Saturday, February 4, 2012

Camera Critters: Winter Bald Eagle Photography-A Growing Pastime

Bald Eagle: Blackwater National Wildlife Refuge
When I was a lad, growing up in rural Pennsylvania, eagles sightings were the substance of  tales told by the older folks, most notorious of which was the legend of "Eagle Dave", who was supposedly whisked away by a pair of eagles and raised in their nest. I have forgotten how that one was supposed to have turned out, but suffice it to say that it was a fairy tale designed to keep an adventurous youth from straying too far from the farmstead.

The bald eagle was listed as endangered in 43 states under the Endangered Species Act until 1995, when its, status was upgraded to "threatened". It was removed from the endangered species list in 2007, but is fortunately still protected by the Migratory Bird Treaty Act and the Bald and Golden Eagle Protection Act.

In recent years, eagle photography has become a favorite winter pastime of many nature photographers. Although there are exceptions, eagles are ordinarily quite shy birds, seen only at a distance. Favorite spots to photograph the birds in our area are Conowingo Dam (sometimes they are very close here) and Blackwater National Wildlife Refuge in Maryland, I do see eagles at Middle Creek Wildlife Management Area in Pennsylvania, but I only go there for a few mornings in spring and fall during the waterfowl migrations and do not know if eagles are commonly seen there in winter. Most I have seen there are also too far away for exceptional photographs. 
Blackwater Eagle

Some eagles are seen near home each year, but they are very, very, shy and it is difficult to get a camera and tripod deployed. Both of the photos featured today were taken at Blackwater National Wildlife Refuge, near Cambridge Maryland. Both are at extremely long range and taken with the 500mm F4 and 1.4 extender. The images are heavily cropped, which works reasonably well for internet use, but is lacking in feather detail for printing purposes. The first photo was taken with the Canon 7D, while the second was with the T3i. Some assume that the 7D and T3i utilize the same sensor (they have the same megapixel count), but I have heard from a reliable source that they are not identical sensors and working with these photos served to reinforce this. The 7D seems to have less noise and a more pleasing overall look to the images-- even after color correction in Photoshop. In a strange twist, I find the T3i to have a slightly more pleasing video image--at least under certain circumstances and that is using the same picture style in both cameras.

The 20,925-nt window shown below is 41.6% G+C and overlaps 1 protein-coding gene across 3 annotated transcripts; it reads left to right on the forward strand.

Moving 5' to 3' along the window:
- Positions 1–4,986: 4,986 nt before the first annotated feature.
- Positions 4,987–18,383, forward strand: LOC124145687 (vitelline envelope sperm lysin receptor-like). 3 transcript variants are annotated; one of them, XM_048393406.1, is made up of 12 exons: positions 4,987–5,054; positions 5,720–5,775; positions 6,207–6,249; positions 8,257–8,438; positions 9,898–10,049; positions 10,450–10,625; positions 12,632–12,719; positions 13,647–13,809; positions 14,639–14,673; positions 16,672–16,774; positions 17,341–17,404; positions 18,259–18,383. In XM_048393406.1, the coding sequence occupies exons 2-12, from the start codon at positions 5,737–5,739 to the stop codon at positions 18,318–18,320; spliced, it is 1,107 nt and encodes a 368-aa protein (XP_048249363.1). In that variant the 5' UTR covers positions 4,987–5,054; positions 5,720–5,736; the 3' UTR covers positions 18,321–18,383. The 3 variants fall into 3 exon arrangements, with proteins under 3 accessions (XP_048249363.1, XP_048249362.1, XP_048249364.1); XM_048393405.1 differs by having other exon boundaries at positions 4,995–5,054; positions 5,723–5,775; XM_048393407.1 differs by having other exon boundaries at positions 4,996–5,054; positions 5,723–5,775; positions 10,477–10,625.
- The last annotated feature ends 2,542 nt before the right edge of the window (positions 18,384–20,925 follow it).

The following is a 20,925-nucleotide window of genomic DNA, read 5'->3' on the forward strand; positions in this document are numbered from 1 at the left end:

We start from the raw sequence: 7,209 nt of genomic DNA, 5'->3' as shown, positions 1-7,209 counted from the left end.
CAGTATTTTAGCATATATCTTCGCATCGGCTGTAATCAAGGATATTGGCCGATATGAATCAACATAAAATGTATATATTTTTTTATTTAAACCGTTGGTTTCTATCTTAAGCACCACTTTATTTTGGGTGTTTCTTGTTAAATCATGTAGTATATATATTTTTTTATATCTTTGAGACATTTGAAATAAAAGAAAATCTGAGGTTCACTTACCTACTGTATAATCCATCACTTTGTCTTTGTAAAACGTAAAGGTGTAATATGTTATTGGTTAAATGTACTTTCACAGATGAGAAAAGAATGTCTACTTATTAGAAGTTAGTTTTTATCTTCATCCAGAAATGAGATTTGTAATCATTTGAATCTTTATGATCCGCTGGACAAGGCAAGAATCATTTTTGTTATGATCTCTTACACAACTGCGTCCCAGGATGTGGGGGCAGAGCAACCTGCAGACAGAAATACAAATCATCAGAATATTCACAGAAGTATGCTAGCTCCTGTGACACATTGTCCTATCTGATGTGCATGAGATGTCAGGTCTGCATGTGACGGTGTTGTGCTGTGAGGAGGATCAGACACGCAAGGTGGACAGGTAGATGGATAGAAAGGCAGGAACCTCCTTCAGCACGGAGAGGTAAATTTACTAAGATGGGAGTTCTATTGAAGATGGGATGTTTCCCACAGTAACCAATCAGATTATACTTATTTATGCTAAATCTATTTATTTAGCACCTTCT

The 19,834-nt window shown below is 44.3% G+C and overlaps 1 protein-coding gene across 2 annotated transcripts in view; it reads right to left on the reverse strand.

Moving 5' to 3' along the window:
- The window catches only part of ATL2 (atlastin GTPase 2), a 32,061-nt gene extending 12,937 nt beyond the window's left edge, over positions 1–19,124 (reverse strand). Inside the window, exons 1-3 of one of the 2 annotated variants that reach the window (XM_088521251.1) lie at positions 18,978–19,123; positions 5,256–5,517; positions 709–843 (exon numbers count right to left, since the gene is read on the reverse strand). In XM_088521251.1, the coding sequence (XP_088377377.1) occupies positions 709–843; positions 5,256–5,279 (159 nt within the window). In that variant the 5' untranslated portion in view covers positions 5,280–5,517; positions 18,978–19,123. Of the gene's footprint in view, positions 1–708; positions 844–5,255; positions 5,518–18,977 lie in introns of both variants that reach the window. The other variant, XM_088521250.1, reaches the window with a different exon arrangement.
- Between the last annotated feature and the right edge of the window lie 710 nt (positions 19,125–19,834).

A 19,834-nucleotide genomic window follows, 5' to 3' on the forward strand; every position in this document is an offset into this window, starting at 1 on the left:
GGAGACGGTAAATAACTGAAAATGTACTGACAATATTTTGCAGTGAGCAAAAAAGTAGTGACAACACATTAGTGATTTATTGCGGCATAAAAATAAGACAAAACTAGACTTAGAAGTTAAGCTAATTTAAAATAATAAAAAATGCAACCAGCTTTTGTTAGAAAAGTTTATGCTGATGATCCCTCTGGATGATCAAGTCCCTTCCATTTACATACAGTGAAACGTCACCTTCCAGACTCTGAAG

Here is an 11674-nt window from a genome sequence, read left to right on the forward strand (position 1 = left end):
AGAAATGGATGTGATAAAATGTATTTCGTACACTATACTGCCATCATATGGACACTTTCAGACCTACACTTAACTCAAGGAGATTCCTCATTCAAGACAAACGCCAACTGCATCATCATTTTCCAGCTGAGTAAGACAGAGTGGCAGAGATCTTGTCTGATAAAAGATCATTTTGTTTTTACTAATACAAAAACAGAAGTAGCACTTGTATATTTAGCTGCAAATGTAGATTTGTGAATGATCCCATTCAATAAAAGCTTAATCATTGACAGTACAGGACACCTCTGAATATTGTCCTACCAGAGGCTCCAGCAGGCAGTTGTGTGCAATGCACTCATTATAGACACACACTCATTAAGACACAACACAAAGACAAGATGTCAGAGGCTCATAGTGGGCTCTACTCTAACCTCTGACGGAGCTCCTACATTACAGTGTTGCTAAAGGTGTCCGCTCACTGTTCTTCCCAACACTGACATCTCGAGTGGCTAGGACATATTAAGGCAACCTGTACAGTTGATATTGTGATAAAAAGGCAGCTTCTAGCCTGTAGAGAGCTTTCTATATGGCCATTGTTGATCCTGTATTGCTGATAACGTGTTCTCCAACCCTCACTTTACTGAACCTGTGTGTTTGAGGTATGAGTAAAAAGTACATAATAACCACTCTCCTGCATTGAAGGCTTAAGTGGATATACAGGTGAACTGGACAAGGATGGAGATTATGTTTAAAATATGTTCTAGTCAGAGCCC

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Originally posted at Pennsylvania Wildlife Photographer by Willard Hill.